Friday, April 05, 2013


Part 5 of my (faux) revival sermon attempted to show how meaning and satisfaction can be had without recourse to religion.  7 of your comments represent compelling challenges or questions that I choose to address in this separate blog:

Michael questions whether the anxieties of Death, Guilt and Meaninglessness is an adequate breakdown to account for the hundreds of forms of human suffering---like loneliness, pain, shame, defectiveness.

Answer:  Anxiety is a dis-ease of the mind and it's distinguishing characteristic is that it has no object.  It is a dread where you do not know what you are dreading.  No one can bear naked anxiety---it would kill us. (Paul Tillich) (those who've suffered deep depression have a glimpse of the anxiety of meaninglessness)  So we all attempt to morph anxiety into fear----because fear has an object---you fear something.  We can try to deal with our fears-- by dealing with the thing we fear.  Not so with anxiety.  So yes there are hundreds of human ills but they all are expressions of one of these anxieties. (I think)

Wayne ask: If after 32 years (when I wrote the speech) has my opinion changed any.
Yes---Lots.  And this speech has been revised about 10 times.

Do I still think that pursuing temporary pleasures provides any real meaning.
Answer:  Yes I do--if you define pleasures broadly----and here is where we differ Wayne.  I think EVERYTHING is temporary and fleeting. Even this earth and our sun are temporary.  Our very being is ever more temporary.  There is nothing else to do but enjoy/experience/respond to this temporary existence.  The entire cosmos is a fleeting experience. 
My hope is that you and billions of others would "Catch the drift" of the Bhagavad Gita in your spiritual pursuits. (I'll summarize it in a sentence:  The Cosmos is God--- amusing itself in a grand drama---eternity is adventuring in time---God is you---wake up-- and play the role you find yourself in with passion.)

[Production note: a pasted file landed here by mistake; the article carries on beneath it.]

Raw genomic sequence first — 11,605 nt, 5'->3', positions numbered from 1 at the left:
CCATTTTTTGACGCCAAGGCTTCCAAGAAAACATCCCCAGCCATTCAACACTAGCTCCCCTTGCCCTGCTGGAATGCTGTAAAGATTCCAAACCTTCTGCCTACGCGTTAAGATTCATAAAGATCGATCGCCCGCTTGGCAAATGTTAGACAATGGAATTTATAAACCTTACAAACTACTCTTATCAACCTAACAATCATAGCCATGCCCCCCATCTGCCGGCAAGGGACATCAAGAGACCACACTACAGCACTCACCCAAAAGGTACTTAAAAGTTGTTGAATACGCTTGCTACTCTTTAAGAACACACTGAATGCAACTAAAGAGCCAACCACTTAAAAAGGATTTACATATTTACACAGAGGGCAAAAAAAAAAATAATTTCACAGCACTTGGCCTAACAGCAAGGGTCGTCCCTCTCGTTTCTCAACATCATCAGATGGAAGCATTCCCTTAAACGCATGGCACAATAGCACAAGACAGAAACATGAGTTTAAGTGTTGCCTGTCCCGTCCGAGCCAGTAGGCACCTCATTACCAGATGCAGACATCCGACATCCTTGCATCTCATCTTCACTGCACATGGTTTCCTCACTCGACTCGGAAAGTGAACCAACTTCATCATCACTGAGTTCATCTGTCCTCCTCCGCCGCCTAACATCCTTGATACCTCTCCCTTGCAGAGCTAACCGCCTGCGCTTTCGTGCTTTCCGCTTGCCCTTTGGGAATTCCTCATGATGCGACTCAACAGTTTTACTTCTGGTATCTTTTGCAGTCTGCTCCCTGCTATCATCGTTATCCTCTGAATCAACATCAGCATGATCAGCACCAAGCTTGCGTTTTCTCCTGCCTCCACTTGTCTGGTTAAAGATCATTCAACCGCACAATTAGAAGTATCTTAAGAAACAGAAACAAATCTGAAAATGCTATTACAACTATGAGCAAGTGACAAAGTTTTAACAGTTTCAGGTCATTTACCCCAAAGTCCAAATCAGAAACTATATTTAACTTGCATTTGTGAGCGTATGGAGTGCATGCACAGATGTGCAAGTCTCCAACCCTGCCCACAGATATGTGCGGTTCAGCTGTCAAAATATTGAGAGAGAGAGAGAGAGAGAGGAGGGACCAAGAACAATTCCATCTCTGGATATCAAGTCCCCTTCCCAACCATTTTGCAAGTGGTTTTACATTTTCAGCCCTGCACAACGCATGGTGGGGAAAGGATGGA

Wayne  continues his question:  Is self centeredness and hedonism  what this world  needs more of.  Have you found anything deeper? 

Answer:  What this world needs more of is people pursuing their hearts' desires through RATIONAL SELF INTEREST.  Ayn Rand and Nietzsche both had this right.  The notion of surrendering your life's energy for pie in the sky bye and bye---or just fulfilling societal expectations--for a lifetime is a less than empowering ethic. 
I suspect that by deeper you mean the bliss, joy and creativity of being in touch with and guided by the divine.  I believe in bliss ---I think the deepest happiness is indeed inside us.  I question most seriously your notion of divine guidance.  I think you and I when we are our most effective and creative are simply being guided by OUR DEEPEST INTUITION. (call it God if you will---I don't seriously object)

George: does not think that "deserts will bloom and love will permeate the atmosphere if we will only UNBELIEVE---(and become experiencers). 

Answer:  Of course he is right about this---I was engaging in fun Puffery.  I am confident, however, that most of the current wars are clashes of religion--and would indeed stop.

George continues:  Instead of brainglow---try heartglow for awhile. 

Answer:  Also good advice---Laurie was kind enough to scan some of my answers and instruct me in non violent communication.  She makes my heart glow with her Love is my Country mission.

Anonymous:  A church without messages from God?  How is that possible?
Answer:  It's very possible---The Unitarian/Universalist have done it by shucking all those tedious and improbable doctrines and bonded together in a search for truth and values.

Anonymous continues:  Seeking fun is all you ever do.
Answer:  You may be right---but I tell myself that I'm seeking fulfillment through adventure and inquiry and self expression.  I am definitely at war with drudgery and I urge everyone to read the first chapter of Walden by Thoreau and see how unnecessary it is.

Mary Matzek: (a very bright involved lady--- have a look: ) asks about people who vigorously play the game of life---doing evil---like serial killers--finding meaning in mayhem.

Answer: I interviewed a genuine bank robber once who told me how incredibly exciting it was to plan and rob a bank-----seems to prove her point.  It may well be that killers and con men and Nazi's have meaningful lives ---their brains certainly glow as they do their deeds.  The Bhagavad Gita implies that evil is an integral part of the drama of life---that it is "plot thickener". That death isn't real--so no real harm is done.